c) …Continued by exporting from the Calendar folder, and not mapping Custom Fields. After clicking “Finish”, I had to select the date range to be covered. The .csv file was created.

.csv file –4-> App that can export iCal :
Imported the .csv file into Mozilla Lightning.

However, there’s no happy ending (yet). More in Part II.

90-9-1 rule October 11, 2006

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Web usability expert Jakob Nielsen has a post suggesting ways that online communities can encourage more users to contribute

…starting from a rule of thumb that :

  • 90% of users are lurkers (i.e., read or observe, but don’t contribute)
  • 9% of users contribute from time to time
  • 1% of users participate a lot and account for most contributions

Mobile IM October 9, 2006

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Martin Geddes (-ve) and Paul Golding (+ve) have a couple of good and contrasting posts about mobile instant messaging, compared with texting (SMS)

My Treo smartphone and multiprotocol IM application give me an atypical experience …eg. My SMS conversations do have a visible chat session (and are threaded by person); and a PC client doesn’t flag up that I’m a “mobile” IM user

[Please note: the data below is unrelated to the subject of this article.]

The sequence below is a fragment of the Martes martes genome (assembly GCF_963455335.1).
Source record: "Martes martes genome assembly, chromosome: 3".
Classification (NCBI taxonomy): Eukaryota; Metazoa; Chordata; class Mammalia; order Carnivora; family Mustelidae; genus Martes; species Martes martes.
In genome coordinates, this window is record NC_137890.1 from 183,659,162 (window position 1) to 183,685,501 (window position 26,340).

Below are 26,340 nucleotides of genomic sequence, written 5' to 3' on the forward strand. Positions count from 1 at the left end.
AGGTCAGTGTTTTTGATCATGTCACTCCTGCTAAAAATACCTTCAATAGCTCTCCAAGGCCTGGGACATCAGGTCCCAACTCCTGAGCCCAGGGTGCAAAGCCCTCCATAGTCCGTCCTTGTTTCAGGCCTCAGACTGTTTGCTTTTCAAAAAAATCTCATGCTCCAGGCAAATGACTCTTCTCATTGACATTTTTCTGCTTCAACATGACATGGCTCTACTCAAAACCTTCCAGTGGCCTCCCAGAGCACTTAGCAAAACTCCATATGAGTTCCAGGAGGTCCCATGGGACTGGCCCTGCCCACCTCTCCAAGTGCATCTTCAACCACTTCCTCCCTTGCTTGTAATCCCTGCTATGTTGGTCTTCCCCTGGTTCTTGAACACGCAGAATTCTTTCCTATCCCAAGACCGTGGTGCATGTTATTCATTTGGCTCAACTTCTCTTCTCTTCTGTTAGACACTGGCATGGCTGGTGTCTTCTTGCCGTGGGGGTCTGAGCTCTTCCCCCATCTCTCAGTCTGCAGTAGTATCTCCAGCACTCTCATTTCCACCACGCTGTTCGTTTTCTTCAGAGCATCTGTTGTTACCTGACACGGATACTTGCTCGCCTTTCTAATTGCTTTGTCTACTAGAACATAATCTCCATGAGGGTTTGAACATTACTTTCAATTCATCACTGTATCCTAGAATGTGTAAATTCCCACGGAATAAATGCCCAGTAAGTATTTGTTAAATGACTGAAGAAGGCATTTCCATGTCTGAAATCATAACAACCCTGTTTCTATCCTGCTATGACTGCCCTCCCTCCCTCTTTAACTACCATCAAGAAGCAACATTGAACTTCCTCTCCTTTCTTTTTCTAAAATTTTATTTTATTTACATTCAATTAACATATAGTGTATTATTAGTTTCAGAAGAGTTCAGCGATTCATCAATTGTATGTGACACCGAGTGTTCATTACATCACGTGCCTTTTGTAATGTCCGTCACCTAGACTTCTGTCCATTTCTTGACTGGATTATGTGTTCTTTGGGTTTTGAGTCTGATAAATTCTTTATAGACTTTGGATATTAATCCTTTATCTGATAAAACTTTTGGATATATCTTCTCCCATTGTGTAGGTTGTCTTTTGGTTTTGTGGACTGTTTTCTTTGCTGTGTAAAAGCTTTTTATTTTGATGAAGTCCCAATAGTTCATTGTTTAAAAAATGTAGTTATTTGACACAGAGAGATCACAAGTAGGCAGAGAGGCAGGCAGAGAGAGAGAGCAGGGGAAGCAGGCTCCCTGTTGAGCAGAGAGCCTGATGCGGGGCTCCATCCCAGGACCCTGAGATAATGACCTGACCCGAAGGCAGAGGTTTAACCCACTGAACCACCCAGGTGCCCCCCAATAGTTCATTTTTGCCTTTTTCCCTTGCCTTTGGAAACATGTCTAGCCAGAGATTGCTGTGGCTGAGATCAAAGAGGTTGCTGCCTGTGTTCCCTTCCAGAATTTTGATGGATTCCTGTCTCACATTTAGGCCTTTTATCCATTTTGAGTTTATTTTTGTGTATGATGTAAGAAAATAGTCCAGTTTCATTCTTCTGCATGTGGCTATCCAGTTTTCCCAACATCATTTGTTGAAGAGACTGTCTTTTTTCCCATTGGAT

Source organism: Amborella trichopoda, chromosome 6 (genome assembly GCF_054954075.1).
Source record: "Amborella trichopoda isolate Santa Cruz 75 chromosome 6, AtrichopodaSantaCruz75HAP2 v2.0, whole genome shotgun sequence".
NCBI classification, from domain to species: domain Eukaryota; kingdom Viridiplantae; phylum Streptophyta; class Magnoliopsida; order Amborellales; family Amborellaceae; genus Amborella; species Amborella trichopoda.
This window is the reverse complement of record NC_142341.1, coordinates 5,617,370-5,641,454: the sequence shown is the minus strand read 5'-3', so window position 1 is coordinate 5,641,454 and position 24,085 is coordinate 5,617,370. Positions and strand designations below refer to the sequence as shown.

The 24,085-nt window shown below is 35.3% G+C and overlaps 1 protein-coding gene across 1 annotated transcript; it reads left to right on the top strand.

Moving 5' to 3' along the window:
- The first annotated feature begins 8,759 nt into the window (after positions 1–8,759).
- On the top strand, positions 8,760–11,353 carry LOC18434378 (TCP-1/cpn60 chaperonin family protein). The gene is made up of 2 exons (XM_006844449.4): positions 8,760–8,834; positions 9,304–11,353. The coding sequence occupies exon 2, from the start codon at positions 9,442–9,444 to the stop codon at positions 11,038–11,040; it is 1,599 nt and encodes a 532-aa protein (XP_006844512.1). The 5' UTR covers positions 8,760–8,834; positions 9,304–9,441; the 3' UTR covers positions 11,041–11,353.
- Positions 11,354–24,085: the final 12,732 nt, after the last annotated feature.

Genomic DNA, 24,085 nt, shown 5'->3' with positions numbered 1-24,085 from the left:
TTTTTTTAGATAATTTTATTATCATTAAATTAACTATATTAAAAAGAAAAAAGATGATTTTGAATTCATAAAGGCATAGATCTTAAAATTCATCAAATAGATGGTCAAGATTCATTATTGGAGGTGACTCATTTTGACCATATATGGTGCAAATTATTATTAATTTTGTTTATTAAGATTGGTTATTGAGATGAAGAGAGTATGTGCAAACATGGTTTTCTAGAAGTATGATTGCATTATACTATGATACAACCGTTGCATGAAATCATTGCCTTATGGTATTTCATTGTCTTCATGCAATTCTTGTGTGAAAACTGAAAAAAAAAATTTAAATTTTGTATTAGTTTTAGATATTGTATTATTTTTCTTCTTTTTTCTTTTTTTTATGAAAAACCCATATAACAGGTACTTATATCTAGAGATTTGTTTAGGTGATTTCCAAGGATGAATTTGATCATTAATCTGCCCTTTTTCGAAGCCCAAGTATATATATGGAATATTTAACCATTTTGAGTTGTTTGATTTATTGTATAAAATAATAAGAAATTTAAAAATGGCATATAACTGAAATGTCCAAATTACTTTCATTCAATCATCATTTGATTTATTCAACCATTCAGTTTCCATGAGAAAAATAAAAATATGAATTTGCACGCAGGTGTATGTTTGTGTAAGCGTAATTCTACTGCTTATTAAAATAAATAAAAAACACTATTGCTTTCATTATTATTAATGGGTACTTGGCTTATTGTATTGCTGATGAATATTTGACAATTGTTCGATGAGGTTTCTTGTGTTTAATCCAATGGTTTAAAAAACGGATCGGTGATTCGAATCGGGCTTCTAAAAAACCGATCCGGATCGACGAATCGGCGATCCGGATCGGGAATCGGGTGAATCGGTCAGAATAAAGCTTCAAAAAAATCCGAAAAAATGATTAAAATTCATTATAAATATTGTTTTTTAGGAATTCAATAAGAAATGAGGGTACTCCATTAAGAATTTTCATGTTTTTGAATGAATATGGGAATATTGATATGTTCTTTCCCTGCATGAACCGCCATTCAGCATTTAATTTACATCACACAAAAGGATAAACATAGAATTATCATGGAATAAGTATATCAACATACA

I hardly ever use mobile IM. My current situation seems to be :

I tried to check some of these things over the weekend, but couldn’t get my IM application to connect

Tom Peters on “House” October 6, 2006

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Tom Peters gives an interesting ‘assessment‘ of Hugh Laurie’s character in “House M.D.

The Ideal Business October 1, 2006

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Extracted from Richard Russell’s most popular article on his Dow Theory Letters website [via "The Independent"], The Ideal Business… :

  1. …sells the world, rather than a single neighborhood
  2. …offers a product with an “inelastic” demand
  3. …sells a product which cannot be easily substituted
  4. …has minimal labor requirements
  5. …enjoys low overhead
  6. …does not require big capital outlays
  7. …enjoys cash billings
  8. …is relatively free of gov’t and industry regulations
  9. …is portable or easily moveable
  10. satisfies your intellectual needs
  11. leaves you with free time
  12. …is one in which your income is not limited by your personal output (lawyers and doctors have this problem)